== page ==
Can businesses fire stoned employees?
As Ayn Rand once said, the question is not, “Who is going to let me?”; it’s “Who is going to stop me?”
But strangely someone or something seems to be stopping employers as far as CNBC is concerned.
“Stoners on the job: Nearly 10% of Americans went to work high.”
A new report has found nearly 1 in 10 Americans are showing up to work high on marijuana. Mashable.com conducted the survey in partnership with SurveyMonkey, and found 9.7 percent of Americans fessed up to smoking cannabis before showing up to the office.
The data analyzed the marijuana and prescription drug habits of 534 Americans. What’s more, nearly 81 percent said they scored their cannabis illegally, according to the survey.
According to separate data from Employers, a small-business insurance company, 10 percent of small businesses reported that employees showed up in 2013 under the influence of at least one controlled substance, with marijuana coming in at 5.1 percent.
Marijuana sales overall are taking off as recreational use of cannabis is legal in Colorado and Washington state, and pot can be purchased for medicinal use in 23 states and Washington, D.C.
So, obviously, if employers believe they are being robbed of productive work by these employees who come to the office or job site stoned, then they should fire them and hire non-drug users. Right?
The story does not give an unambiguous answer.
So what’s an employer to do?
Companies have different strategies and opinions on testing. But the vast majority of U.S. employers aren’t required to test for drugs. According to the U.S. Department of Labor, many state and local governments have statutes that “limit or prohibit workplace testing, unless required by state or Federal regulations for certain jobs.”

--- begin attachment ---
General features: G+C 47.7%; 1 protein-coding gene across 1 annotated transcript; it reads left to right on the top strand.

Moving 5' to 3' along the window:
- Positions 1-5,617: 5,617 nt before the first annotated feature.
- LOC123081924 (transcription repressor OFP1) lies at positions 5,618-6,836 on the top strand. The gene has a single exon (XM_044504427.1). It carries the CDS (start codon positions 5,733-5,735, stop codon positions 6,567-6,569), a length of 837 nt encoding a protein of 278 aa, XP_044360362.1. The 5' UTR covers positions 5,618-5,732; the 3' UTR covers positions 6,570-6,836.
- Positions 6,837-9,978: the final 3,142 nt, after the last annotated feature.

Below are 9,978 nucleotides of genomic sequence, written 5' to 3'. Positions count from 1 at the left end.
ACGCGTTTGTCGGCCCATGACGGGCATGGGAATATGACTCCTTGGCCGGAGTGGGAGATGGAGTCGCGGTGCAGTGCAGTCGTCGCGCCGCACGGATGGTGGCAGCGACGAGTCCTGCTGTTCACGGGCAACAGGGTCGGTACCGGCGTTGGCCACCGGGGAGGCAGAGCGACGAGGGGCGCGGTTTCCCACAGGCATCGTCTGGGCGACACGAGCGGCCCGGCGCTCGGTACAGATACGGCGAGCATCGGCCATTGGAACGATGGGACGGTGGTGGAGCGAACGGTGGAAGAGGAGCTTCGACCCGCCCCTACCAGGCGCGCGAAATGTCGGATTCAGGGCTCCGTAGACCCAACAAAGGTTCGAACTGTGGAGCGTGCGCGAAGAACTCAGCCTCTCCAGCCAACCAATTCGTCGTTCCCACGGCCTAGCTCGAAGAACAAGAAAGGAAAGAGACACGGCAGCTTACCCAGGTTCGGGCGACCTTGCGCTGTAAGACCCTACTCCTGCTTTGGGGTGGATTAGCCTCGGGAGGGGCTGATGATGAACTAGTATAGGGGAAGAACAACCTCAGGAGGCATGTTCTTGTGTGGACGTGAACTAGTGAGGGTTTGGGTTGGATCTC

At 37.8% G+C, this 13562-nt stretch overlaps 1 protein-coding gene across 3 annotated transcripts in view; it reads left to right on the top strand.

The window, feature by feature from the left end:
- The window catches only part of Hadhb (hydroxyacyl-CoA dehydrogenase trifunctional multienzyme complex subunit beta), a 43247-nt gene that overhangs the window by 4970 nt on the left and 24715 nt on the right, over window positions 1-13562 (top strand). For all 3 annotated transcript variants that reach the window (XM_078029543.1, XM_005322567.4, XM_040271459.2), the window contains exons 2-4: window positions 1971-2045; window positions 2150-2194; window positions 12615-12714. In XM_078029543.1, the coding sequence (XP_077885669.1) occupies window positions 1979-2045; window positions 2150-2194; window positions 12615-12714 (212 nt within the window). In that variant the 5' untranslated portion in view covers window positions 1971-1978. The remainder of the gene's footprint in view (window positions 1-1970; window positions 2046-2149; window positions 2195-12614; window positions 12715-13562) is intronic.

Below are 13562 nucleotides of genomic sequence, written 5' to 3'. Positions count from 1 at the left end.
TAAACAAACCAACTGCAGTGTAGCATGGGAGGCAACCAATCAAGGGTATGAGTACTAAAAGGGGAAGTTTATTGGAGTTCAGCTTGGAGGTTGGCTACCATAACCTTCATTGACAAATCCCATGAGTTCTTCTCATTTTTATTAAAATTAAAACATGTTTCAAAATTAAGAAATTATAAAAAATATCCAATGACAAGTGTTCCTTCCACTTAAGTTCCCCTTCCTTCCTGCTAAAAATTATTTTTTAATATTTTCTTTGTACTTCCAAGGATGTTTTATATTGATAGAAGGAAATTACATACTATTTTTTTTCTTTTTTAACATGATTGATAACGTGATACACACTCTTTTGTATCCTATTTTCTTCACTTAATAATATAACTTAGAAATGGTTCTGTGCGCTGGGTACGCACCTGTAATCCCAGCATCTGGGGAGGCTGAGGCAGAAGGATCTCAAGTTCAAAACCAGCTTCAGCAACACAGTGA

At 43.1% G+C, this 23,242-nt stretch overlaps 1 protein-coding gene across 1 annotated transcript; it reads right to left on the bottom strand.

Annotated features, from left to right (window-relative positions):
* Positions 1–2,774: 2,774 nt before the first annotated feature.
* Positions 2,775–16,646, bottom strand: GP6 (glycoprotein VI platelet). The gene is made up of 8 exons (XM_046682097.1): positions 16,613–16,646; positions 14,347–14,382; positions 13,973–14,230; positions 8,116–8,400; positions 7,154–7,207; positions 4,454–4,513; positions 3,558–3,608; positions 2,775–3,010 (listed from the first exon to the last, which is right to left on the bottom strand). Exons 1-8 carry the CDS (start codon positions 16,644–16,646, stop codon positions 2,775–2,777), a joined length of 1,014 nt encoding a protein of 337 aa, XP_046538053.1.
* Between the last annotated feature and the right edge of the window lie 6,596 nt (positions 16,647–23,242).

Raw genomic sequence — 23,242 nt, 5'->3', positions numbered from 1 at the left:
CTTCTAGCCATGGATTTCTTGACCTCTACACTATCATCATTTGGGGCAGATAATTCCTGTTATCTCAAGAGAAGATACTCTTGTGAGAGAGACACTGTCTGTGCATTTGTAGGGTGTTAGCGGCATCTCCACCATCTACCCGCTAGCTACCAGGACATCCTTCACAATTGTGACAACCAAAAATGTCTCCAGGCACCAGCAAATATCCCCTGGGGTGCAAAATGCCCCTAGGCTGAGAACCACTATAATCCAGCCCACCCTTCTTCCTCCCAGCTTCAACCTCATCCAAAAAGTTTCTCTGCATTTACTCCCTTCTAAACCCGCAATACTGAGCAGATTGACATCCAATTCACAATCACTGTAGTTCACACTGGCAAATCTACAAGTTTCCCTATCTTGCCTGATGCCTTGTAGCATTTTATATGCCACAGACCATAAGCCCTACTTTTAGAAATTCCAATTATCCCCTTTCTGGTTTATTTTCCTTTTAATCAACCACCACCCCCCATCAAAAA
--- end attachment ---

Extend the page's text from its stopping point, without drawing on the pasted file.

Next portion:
Why should governments step into the relationship between employer and employee? In fact, even calling them by the names, “employer and employee,” biases the discussion. They are two trading individuals, one offering his services and the other offering money.
If I as “an employee” decide I don’t like my boss because he uses drugs, should the state prohibit me from quitting? Then on what basis should it prohibit my employer from firing me if he or she learns that I use drugs (hypothetically speaking, of course).
Christopher Myers, co-founder of BodeTree, a 15-employee start-up based in Denver, says he has yet to create a policy strictly for marijuana use in the workplace.
As an online service that helps small businesses manage and understand their finances, BodeTree has to comply with financial institutions’ policies for protecting client data. Myers said there’s a zero tolerance policy when it comes to substance use on the job.
“It’s an interesting balance, because we need a policy that is compliant with federal and state law,” he said. “And we are respectful of those laws. But we don’t want someone showing up to work drunk, on Vicodin or high on marijuana.”
For now, Myers isn’t performing spot testing for marijuana consumption on employees.
“The testing technology in Denver will detect if you have been using marijuana in the past 30 days,” he said. “From a policy point of view, no one knows how to handle it.”
The implication here is that it would be illegal to fire someone for smoking marijuana within thirty days. Effectively, by decriminalizing marijuana, Colorado did not merely stop prohibiting it. Rather, it also criminalized any employer who wants drug-free employees.
So rather than increase freedom, legalizing pot actually increased coercion. Freedom was never even considered as a possibility.